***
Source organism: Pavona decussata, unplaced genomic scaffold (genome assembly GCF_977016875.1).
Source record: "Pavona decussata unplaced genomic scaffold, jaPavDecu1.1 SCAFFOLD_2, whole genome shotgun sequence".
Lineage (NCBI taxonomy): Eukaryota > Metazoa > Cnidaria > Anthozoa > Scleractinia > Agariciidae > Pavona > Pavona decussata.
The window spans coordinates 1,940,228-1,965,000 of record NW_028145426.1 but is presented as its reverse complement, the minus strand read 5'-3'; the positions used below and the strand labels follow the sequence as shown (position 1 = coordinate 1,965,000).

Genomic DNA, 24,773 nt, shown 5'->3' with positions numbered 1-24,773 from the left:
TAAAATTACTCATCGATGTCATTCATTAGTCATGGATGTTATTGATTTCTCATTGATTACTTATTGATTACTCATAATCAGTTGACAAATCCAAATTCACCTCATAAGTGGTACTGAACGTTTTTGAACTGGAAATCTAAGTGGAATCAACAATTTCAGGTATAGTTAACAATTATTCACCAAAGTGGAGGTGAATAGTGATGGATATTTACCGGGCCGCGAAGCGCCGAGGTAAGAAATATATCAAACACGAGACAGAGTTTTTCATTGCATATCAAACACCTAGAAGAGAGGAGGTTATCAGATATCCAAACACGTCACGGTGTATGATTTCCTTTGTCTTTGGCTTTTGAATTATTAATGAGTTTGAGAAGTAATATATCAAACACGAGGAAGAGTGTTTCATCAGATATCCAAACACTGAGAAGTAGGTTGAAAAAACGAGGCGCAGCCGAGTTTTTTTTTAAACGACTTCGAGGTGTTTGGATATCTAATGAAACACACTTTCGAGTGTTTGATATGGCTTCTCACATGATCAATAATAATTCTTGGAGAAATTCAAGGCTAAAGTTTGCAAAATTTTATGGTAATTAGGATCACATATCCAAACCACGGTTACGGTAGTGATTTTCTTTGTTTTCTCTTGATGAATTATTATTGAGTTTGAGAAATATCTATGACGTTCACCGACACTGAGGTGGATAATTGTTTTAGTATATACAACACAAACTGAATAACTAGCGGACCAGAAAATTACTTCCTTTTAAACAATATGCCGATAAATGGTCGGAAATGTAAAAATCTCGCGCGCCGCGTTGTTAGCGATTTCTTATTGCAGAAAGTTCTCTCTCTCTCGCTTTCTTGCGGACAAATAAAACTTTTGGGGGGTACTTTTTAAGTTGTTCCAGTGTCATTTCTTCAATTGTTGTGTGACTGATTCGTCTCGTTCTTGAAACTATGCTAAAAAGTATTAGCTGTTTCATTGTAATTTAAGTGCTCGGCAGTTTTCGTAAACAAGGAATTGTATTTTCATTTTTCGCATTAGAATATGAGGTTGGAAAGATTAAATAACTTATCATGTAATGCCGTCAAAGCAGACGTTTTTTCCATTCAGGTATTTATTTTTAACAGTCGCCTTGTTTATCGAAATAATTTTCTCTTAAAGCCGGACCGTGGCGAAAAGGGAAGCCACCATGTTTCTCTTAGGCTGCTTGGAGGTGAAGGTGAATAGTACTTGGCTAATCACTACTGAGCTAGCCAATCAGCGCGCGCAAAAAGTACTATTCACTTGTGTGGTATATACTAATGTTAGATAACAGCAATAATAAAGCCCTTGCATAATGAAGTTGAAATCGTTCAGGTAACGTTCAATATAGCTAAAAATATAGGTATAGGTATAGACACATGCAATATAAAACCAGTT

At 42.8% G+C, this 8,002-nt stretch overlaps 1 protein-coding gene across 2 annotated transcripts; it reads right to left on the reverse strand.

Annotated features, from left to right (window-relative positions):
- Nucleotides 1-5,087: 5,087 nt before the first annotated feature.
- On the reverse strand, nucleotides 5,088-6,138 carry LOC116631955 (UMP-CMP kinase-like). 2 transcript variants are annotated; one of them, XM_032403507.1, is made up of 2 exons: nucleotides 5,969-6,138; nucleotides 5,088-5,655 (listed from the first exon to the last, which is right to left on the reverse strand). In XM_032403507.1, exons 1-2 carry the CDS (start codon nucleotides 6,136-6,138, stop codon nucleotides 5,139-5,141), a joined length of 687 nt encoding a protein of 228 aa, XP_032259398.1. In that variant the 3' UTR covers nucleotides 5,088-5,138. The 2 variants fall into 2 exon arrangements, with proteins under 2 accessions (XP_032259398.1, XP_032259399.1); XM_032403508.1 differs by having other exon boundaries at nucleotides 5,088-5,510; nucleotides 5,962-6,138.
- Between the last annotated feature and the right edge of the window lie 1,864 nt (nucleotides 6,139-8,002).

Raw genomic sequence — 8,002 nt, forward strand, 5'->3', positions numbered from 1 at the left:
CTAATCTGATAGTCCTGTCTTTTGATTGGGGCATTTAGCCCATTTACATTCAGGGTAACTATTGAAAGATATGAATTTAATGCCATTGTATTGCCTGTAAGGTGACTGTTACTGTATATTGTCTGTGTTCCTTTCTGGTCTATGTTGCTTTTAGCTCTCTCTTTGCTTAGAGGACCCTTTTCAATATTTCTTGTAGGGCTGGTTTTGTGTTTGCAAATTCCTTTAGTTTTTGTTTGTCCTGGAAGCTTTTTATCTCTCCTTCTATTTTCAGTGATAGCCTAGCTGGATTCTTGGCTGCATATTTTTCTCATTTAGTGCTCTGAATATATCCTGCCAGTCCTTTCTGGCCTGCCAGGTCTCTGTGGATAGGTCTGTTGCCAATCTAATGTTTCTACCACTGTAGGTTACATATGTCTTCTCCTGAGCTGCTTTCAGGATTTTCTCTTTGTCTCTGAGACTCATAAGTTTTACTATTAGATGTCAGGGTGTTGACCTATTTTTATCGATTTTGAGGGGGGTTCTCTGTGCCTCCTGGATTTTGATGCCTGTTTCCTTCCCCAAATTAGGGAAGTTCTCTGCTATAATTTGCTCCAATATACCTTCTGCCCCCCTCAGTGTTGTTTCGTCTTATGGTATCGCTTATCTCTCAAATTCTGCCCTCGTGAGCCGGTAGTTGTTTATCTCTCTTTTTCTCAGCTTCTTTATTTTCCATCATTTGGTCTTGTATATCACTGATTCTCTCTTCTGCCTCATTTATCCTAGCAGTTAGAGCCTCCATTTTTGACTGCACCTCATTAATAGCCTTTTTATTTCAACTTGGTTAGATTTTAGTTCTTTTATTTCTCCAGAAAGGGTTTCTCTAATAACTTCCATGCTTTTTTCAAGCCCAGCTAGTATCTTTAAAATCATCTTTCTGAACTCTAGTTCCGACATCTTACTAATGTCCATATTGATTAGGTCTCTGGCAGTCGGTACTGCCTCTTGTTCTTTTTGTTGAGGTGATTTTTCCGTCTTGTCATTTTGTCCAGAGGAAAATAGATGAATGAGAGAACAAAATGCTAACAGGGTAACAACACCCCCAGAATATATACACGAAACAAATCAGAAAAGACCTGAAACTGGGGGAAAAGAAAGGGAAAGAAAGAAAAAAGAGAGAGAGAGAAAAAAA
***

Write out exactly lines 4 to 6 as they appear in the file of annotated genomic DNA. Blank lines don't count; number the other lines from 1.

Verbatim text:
The window spans coordinates 1,940,228-1,965,000 of record NW_028145426.1 but is presented as its reverse complement, the minus strand read 5'-3'; the positions used below and the strand labels follow the sequence as shown (position 1 = coordinate 1,965,000).

Genomic DNA, 24,773 nt, shown 5'->3' with positions numbered 1-24,773 from the left:
TAAAATTACTCATCGATGTCATTCATTAGTCATGGATGTTATTGATTTCTCATTGATTACTTATTGATTACTCATAATCAGTTGACAAATCCAAATTCACCTCATAAGTGGTACTGAACGTTTTTGAACTGGAAATCTAAGTGGAATCAACAATTTCAGGTATAGTTAACAATTATTCACCAAAGTGGAGGTGAATAGTGATGGATATTTACCGGGCCGCGAAGCGCCGAGGTAAGAAATATATCAAACACGAGACAGAGTTTTTCATTGCATATCAAACACCTAGAAGAGAGGAGGTTATCAGATATCCAAACACGTCACGGTGTATGATTTCCTTTGTCTTTGGCTTTTGAATTATTAATGAGTTTGAGAAGTAATATATCAAACACGAGGAAGAGTGTTTCATCAGATATCCAAACACTGAGAAGTAGGTTGAAAAAACGAGGCGCAGCCGAGTTTTTTTTTAAACGACTTCGAGGTGTTTGGATATCTAATGAAACACACTTTCGAGTGTTTGATATGGCTTCTCACATGATCAATAATAATTCTTGGAGAAATTCAAGGCTAAAGTTTGCAAAATTTTATGGTAATTAGGATCACATATCCAAACCACGGTTACGGTAGTGATTTTCTTTGTTTTCTCTTGATGAATTATTATTGAGTTTGAGAAATATCTATGACGTTCACCGACACTGAGGTGGATAATTGTTTTAGTATATACAACACAAACTGAATAACTAGCGGACCAGAAAATTACTTCCTTTTAAACAATATGCCGATAAATGGTCGGAAATGTAAAAATCTCGCGCGCCGCGTTGTTAGCGATTTCTTATTGCAGAAAGTTCTCTCTCTCTCGCTTTCTTGCGGACAAATAAAACTTTTGGGGGGTACTTTTTAAGTTGTTCCAGTGTCATTTCTTCAATTGTTGTGTGACTGATTCGTCTCGTTCTTGAAACTATGCTAAAAAGTATTAGCTGTTTCATTGTAATTTAAGTGCTCGGCAGTTTTCGTAAACAAGGAATTGTATTTTCATTTTTCGCATTAGAATATGAGGTTGGAAAGATTAAATAACTTATCATGTAATGCCGTCAAAGCAGACGTTTTTTCCATTCAGGTATTTATTTTTAACAGTCGCCTTGTTTATCGAAATAATTTTCTCTTAAAGCCGGACCGTGGCGAAAAGGGAAGCCACCATGTTTCTCTTAGGCTGCTTGGAGGTGAAGGTGAATAGTACTTGGCTAATCACTACTGAGCTAGCCAATCAGCGCGCGCAAAAAGTACTATTCACTTGTGTGGTATATACTAATGTTAGATAACAGCAATAATAAAGCCCTTGCATAATGAAGTTGAAATCGTTCAGGTAACGTTCAATATAGCTAAAAATATAGGTATAGGTATAGACACATGCAATATAAAACCAGTT